Song Lian-Hua (Li Ching) lies deathly ill in her bed, surrounded by her wet nurse and her family. Song has been betrothed to Han Shi-Long (Lam Wai-Tiu) since they were children, but they haven’t seen each other since. Han’s father was once governor of their town, but was forced to flee after his name was illegitimately slandered and they lost everything. With Song’s condition worsening, they send for Han to visit Song before she dies, but when the messenger returns he says that Han set out two days prior and should have already arrived! Promptly thereafter, Song Lian-Hua dies and it would seem that these star-crossed lovers were doomed to never meet (and Li Ching never to utter a single line in a film she stars in!)

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7-Man Army (1976)

7-Man Army [八道樓子] (1976)
AKA Seven Man Army

Starring David Chiang, Ti Lung, Alexander Fu Sheng, Chen Kuan-Tai, Li Yi-Min, Chi Kuan-Chun, Pai Ying, Ting Wa-Chung, Leung Kar-Yan, Johnny Wang Lung-Wei, Gordon Liu Chia-Hui, Miao Tian, Fung Ngai, Chen Ming-Li, Wang Ching-Ping

Directed by Chang Cheh (with co-directors Hsiung Ting-Wu & Wu Ma)

Expectations: Moderate.


As I mentioned in my review of Boxer Rebellion, Chang Cheh had become tired of making so many Shaolin movies in a row that he sought something fresh to sink his teeth into. He decided on the war film, a genre you don’t see a lot in Hong Kong film. Boxer Rebellion was shot second but released first, and it’s an atypical war picture that focuses on the boxers who believed themselves invulnerable to the foreigners’ guns. 7-Man Army is more a traditional war film that is an opposite in ways to Boxer Rebellion. 7-Man Army is about a small group of men who know exactly how fragile their lives are, but in the defense of their country they have no choice but to continue fighting.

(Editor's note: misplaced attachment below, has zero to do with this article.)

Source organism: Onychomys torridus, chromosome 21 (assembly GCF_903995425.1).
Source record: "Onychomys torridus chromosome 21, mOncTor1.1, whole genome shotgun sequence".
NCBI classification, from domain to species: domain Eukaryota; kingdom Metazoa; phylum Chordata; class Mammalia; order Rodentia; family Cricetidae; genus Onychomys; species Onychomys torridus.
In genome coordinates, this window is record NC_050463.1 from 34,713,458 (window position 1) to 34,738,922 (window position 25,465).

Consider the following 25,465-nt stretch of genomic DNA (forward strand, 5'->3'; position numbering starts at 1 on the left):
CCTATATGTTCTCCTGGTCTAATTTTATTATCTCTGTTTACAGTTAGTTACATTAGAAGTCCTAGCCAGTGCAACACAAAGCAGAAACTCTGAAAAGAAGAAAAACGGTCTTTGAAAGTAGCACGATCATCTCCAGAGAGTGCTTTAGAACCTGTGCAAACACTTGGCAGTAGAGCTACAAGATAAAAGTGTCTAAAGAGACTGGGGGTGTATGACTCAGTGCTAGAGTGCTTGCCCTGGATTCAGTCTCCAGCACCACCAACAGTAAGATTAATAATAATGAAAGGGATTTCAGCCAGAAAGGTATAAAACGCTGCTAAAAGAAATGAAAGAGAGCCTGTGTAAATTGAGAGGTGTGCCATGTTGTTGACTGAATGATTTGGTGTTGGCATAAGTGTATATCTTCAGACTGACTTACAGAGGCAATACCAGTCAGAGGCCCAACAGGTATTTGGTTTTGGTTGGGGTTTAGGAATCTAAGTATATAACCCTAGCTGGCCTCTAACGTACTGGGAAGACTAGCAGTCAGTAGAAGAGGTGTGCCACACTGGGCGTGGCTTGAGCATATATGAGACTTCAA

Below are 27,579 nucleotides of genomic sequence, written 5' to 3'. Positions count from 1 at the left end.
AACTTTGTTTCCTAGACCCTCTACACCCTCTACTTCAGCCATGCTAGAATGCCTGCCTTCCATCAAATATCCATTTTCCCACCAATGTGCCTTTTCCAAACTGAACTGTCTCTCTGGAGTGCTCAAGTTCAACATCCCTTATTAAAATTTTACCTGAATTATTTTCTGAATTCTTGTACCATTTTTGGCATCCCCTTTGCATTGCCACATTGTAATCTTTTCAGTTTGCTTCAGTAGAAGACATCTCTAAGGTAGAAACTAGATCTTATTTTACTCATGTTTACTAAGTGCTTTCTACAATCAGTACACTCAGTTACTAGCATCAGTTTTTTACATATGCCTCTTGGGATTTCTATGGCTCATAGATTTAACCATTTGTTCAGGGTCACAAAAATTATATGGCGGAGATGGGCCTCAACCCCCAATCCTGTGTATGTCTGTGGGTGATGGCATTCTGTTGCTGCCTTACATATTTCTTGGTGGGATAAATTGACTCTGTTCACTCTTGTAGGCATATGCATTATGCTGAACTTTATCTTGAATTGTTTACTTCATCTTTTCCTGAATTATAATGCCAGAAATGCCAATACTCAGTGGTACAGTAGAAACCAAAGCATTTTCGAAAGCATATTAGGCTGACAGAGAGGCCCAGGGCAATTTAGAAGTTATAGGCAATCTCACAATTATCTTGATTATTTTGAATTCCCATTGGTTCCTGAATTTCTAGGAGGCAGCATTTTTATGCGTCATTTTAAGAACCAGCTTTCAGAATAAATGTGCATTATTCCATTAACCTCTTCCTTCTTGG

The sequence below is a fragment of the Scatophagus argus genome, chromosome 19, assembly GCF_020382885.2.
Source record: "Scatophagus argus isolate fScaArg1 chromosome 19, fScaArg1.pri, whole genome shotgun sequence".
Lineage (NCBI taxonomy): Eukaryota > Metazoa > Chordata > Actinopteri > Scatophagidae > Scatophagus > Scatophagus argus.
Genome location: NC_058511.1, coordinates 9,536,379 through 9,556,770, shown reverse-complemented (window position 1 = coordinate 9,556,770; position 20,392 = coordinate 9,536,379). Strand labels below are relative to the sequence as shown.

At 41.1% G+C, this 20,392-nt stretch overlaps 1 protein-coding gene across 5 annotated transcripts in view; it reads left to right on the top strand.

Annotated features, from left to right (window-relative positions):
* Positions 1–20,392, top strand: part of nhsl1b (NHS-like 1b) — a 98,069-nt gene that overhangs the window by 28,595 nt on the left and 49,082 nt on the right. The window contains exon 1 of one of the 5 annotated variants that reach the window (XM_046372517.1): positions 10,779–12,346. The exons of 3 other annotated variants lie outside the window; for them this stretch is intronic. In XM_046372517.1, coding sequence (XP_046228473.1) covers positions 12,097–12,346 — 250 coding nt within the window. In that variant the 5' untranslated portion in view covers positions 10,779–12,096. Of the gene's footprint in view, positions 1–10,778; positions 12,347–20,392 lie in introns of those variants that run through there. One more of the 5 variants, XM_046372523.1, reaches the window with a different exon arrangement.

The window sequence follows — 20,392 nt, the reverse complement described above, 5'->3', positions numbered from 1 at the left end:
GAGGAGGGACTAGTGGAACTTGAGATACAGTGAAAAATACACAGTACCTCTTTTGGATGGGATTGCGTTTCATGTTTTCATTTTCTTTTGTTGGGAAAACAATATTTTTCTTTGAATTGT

7-Man Army tells a true story set a couple of years after the Mukden Incident, in which the Japanese staged a bombing to facilitate an invasion of China. The events depicted in the film were during the 1933 Defense of the Great Wall, specifically around the Gubeikou area. After a battle, the Chinese took back this section of the Great Wall, but seven men were all that remained of the Chinese forces. Cut off from all communication to their reinforcements, the men dug in and withstood multiple assaults on their position. These brave men were commemorated with a monument on the site of their burial, which can be visited via the Gubeikou Great Wall Kangzhan Memorial Hall (see #3 on the on-site map). There is also a monument on Kinmen Island, off the coast of Taiwan, called the Badu Tower. It’s also worth noting that the film’s Chinese title (and Wikipedia entry) cites the location as being the Badaling region, roughly 65 miles southwest of Gubeikou. In any case, Chang Cheh is once again fictionalizing a part of Chinese history for the masses, and 7-Man Army is quite successful in this task (despite what Chang says about the film being an artistic failure in his memoir).